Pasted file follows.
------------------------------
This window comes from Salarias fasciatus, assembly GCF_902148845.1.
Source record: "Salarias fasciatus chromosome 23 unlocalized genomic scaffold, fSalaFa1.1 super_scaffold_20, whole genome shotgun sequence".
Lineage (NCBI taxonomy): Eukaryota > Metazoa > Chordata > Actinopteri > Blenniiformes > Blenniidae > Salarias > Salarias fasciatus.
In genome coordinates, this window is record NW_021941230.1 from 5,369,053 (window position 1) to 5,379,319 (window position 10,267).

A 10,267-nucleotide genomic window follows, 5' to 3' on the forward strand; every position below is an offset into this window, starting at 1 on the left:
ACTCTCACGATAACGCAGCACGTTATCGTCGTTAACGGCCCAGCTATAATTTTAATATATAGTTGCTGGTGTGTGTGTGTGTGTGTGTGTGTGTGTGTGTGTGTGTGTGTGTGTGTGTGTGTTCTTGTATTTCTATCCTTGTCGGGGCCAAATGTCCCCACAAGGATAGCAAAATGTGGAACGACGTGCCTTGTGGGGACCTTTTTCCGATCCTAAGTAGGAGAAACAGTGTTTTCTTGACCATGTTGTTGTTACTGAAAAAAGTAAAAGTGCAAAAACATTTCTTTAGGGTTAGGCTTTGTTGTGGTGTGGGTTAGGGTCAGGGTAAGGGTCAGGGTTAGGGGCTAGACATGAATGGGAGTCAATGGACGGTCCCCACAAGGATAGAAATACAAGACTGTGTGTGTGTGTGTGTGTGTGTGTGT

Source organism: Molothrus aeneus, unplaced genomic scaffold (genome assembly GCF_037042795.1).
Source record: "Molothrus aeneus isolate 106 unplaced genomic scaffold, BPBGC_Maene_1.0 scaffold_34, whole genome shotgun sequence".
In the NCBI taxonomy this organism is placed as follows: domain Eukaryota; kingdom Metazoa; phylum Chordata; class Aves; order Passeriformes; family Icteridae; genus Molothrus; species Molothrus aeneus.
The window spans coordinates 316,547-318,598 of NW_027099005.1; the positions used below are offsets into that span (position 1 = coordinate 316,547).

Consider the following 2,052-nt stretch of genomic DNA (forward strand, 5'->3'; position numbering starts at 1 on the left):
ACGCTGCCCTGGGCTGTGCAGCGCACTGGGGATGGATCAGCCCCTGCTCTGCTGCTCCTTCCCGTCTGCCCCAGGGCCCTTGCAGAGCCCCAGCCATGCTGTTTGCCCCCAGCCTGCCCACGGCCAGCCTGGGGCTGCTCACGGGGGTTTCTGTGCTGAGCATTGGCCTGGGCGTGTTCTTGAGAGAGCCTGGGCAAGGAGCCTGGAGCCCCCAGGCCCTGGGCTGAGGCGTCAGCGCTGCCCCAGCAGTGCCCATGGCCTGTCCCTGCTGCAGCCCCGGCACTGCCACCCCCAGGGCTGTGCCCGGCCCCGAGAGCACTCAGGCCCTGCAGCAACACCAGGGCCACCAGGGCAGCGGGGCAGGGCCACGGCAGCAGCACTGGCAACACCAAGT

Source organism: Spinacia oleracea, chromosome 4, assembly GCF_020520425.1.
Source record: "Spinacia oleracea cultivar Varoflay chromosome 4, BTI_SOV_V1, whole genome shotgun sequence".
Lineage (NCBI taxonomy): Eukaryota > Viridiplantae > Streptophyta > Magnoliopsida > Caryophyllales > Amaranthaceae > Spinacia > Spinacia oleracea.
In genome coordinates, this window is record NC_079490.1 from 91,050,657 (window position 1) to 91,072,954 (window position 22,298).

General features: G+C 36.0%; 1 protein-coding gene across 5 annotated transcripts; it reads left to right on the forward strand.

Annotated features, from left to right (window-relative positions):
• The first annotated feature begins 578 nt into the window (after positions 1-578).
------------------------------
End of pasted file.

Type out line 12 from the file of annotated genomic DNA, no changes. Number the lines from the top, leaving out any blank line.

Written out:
ACGCTGCCCTGGGCTGTGCAGCGCACTGGGGATGGATCAGCCCCTGCTCTGCTGCTCCTTCCCGTCTGCCCCAGGGCCCTTGCAGAGCCCCAGCCATGCTGTTTGCCCCCAGCCTGCCCACGGCCAGCCTGGGGCTGCTCACGGGGGTTTCTGTGCTGAGCATTGGCCTGGGCGTGTTCTTGAGAGAGCCTGGGCAAGGAGCCTGGAGCCCCCAGGCCCTGGGCTGAGGCGTCAGCGCTGCCCCAGCAGTGCCCATGGCCTGTCCCTGCTGCAGCCCCGGCACTGCCACCCCCAGGGCTGTGCCCGGCCCCGAGAGCACTCAGGCCCTGCAGCAACACCAGGGCCACCAGGGCAGCGGGGCAGGGCCACGGCAGCAGCACTGGCAACACCAAGT